The United States has the highest numbers of confirmed cases of COVID-19 in the world. The early hot spot states were New York, New Jersey, and Connecticut. The workforce in these states was required to work from home except for essential services. It was necessary to evaluate an appropriate date for resumption of business since the premature reopening of the economy would lead to a broader spread of COVID-19, while the opposite situation would cause greater loss of economy. To reflect the real-time risk of the spread of COVID-19, it was crucial to evaluate the population of infected individuals before or never being confirmed due to the pre-symptomatic and asymptomatic transmissions of COVID-19. To this end, we proposed an epidemic model and applied it to evaluate the real-time risk of epidemic for the states of New York, New Jersey, and Connecticut. We used California as the benchmark state because California began a phased reopening on May 8, 2020. The dates on which the estimated numbers of unidentified infectious individuals per 100,000 for states of New York, New Jersey, and Connecticut were close to those in California on May 8, 2020, were June 1, 22, and 22, 2020, respectively. By the practice in California, New York, New Jersey, and Connecticut might consider reopening their business. Meanwhile, according to our simulation models, to prevent resurgence of infections after reopening the economy, it would be crucial to maintain sufficient measures to limit the social distance after the resumption of businesses. This precaution turned out to be critical as the situation in California quickly deteriorated after our analysis was completed and its interventions after the reopening of business were not as effective as those in New York, New Jersey, and Connecticut.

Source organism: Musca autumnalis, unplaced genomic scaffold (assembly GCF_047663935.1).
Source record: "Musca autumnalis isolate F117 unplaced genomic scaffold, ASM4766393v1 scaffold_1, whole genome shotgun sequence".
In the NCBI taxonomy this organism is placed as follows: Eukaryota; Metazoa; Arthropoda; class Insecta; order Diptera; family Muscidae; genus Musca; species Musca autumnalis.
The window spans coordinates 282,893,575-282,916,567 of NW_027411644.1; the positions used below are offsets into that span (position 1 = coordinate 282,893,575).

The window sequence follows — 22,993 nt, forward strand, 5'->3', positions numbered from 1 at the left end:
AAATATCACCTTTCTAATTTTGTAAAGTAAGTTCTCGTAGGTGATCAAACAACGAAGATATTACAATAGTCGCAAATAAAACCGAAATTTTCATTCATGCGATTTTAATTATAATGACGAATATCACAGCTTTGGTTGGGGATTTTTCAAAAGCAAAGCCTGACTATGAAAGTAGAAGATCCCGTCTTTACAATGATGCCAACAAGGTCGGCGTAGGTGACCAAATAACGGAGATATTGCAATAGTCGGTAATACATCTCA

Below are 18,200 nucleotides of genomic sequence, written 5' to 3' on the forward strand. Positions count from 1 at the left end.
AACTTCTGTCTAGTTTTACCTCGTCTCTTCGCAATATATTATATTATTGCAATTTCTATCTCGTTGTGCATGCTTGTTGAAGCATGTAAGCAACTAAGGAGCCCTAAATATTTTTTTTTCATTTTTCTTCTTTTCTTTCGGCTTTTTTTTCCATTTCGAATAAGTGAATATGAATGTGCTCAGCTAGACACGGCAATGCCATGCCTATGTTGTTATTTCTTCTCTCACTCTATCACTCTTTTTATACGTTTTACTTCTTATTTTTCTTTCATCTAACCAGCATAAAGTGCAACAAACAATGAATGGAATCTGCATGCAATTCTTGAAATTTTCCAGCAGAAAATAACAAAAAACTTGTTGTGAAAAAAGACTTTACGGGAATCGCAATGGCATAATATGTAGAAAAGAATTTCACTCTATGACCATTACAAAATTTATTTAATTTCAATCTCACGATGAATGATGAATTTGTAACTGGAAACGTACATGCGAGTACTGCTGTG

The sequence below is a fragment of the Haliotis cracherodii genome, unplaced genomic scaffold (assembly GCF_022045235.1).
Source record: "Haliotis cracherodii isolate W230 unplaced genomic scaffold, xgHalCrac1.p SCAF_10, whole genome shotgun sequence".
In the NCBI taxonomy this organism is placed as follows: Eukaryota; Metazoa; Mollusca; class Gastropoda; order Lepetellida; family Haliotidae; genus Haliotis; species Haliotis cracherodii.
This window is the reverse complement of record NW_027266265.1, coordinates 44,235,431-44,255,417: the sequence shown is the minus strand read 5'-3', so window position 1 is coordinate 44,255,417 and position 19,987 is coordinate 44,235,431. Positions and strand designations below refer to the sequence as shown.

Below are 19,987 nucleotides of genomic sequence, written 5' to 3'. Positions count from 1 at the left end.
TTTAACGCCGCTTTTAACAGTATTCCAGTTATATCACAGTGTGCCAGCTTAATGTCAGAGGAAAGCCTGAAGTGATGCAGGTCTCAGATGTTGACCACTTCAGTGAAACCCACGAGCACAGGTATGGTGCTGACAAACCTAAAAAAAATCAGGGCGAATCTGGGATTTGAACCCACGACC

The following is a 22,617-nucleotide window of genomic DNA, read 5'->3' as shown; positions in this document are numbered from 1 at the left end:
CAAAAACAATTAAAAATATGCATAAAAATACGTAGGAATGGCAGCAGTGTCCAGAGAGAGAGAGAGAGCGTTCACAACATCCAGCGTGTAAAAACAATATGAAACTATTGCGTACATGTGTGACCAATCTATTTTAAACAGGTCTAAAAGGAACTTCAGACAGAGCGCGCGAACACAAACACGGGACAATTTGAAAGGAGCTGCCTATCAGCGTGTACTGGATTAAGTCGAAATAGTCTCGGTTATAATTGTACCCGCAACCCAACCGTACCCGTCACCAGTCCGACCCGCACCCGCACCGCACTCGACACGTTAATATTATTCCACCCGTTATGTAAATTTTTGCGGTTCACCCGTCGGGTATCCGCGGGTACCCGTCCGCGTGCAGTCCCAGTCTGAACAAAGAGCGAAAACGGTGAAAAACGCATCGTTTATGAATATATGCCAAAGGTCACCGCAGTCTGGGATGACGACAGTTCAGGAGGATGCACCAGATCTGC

The coronavirus disease 2019 (COVID-19) pandemic caused by the novel severe acute respiratory syndrome coronavirus 2 (SARS-CoV-2) has placed epidemic modeling at the center of attention of public policymaking. Predicting the severity and speed of transmission of COVID-19 is crucial to resource management and developing strategies to deal with this epidemic. Based on the available data from current and previous outbreaks, many efforts have been made to develop epidemiological models, including statistical models, computer simulations, mathematical representations of the virus and its impacts, and many more. Despite their usefulness, modeling and forecasting the spread of COVID-19 remains a challenge. In this article, we give an overview of the unique features and issues of COVID-19 data and how they impact epidemic modeling and projection. In addition, we illustrate how various models could be connected to each other. Moreover, we provide new data science perspectives on the challenges of COVID-19 forecasting, from data collection, curation, and validation to the limitations of models, as well as the uncertainty of the forecast. Finally, we discuss some data science practices that are crucial to more robust and accurate epidemic forecasting.
The swift spread of the novel coronavirus is largely attributed to its stealthy transmissions in which infected patients may be asymptomatic or exhibit only flu-like symptoms in the early stage. Undetected transmissions present a remarkable challenge for the containment of the virus and pose an appalling threat to the public. An urgent question is on testing of the coronavirus. In this paper, we evaluate the situation from the statistical viewpoint by discussing the accuracy of test procedures and stress the importance of rationally interpreting test results.